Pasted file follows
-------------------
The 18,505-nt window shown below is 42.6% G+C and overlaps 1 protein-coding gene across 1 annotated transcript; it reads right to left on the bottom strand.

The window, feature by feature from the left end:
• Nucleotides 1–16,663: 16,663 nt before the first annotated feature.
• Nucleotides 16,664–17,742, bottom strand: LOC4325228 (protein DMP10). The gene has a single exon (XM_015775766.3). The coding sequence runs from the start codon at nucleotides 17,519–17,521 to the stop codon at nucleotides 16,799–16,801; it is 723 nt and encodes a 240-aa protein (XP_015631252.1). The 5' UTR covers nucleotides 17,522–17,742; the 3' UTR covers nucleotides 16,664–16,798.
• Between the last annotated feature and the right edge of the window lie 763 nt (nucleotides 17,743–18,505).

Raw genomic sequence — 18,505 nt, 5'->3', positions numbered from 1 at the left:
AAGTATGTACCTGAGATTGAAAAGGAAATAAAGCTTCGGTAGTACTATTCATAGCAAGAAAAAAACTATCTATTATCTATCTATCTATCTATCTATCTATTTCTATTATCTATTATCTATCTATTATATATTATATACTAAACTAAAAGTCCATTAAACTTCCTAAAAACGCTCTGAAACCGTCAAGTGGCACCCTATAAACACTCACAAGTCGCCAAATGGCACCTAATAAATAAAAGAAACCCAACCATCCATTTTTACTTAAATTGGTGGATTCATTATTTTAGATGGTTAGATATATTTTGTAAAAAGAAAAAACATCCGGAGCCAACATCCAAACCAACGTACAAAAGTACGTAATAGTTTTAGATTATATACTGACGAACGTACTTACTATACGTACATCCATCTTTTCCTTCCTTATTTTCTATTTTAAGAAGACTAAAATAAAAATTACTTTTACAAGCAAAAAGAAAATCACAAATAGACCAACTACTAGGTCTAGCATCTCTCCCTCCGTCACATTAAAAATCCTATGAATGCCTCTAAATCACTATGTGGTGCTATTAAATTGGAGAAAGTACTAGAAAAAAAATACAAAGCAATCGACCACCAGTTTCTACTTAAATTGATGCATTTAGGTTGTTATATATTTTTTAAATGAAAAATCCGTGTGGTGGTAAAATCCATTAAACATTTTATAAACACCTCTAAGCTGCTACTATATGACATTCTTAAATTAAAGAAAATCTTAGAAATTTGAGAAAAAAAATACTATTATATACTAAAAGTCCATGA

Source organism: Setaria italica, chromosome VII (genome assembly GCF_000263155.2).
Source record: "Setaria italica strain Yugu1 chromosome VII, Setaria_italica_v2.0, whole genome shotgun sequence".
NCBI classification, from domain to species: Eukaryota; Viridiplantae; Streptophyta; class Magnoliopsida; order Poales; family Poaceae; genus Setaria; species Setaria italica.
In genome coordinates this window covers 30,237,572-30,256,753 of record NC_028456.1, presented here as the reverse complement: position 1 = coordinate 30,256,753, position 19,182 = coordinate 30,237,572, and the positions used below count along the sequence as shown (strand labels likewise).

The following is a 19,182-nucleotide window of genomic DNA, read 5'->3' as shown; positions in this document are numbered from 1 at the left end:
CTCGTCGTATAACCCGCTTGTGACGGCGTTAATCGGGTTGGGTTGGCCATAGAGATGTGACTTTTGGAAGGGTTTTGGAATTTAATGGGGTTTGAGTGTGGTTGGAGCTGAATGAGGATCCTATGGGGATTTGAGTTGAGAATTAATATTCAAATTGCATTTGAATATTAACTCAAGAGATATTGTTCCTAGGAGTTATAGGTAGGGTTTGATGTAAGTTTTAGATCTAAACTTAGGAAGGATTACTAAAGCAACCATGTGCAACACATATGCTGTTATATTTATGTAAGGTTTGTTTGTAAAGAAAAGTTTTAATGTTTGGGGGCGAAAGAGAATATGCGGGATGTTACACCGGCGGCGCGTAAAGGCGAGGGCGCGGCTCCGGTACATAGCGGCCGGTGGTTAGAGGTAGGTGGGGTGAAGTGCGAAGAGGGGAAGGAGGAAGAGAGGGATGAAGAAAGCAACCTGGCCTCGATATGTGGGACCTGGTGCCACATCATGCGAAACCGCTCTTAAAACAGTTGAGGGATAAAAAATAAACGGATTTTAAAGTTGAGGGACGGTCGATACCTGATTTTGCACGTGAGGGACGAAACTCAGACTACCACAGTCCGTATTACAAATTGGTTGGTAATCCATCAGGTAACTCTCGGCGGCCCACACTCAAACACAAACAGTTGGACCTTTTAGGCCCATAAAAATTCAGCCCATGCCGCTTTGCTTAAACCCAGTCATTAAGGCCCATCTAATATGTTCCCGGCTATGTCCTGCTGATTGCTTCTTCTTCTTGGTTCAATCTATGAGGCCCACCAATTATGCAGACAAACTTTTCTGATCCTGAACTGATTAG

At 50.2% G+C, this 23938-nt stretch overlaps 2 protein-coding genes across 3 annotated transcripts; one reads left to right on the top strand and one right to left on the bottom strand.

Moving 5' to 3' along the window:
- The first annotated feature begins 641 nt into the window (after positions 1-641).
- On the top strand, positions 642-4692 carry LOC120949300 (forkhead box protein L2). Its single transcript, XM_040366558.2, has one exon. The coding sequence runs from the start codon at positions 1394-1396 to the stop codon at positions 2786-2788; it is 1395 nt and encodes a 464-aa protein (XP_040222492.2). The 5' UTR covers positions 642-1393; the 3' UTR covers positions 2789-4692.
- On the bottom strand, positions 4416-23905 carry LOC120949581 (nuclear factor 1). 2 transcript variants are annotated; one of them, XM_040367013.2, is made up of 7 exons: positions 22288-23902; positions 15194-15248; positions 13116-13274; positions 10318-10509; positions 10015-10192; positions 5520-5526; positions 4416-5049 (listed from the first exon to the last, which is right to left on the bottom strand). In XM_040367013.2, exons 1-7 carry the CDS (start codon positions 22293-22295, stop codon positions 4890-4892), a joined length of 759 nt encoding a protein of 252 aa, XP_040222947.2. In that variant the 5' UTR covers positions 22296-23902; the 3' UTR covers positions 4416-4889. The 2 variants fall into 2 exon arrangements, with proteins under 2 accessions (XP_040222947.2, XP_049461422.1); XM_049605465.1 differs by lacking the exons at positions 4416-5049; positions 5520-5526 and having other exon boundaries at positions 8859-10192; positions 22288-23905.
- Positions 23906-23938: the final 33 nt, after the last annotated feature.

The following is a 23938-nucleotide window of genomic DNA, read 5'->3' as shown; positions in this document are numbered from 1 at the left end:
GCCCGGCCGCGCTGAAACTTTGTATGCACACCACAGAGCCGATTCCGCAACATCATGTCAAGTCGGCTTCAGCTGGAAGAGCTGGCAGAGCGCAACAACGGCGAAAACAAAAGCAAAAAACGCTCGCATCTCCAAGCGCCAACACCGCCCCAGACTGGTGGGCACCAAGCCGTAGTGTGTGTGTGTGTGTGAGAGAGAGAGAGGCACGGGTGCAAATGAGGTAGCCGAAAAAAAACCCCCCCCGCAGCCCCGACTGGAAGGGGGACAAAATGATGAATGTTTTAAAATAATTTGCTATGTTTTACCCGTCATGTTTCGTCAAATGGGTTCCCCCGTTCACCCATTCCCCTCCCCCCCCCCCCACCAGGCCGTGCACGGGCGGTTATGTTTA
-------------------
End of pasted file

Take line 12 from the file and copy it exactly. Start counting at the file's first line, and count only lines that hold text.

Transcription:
The following is a 19,182-nucleotide window of genomic DNA, read 5'->3' as shown; positions in this document are numbered from 1 at the left end: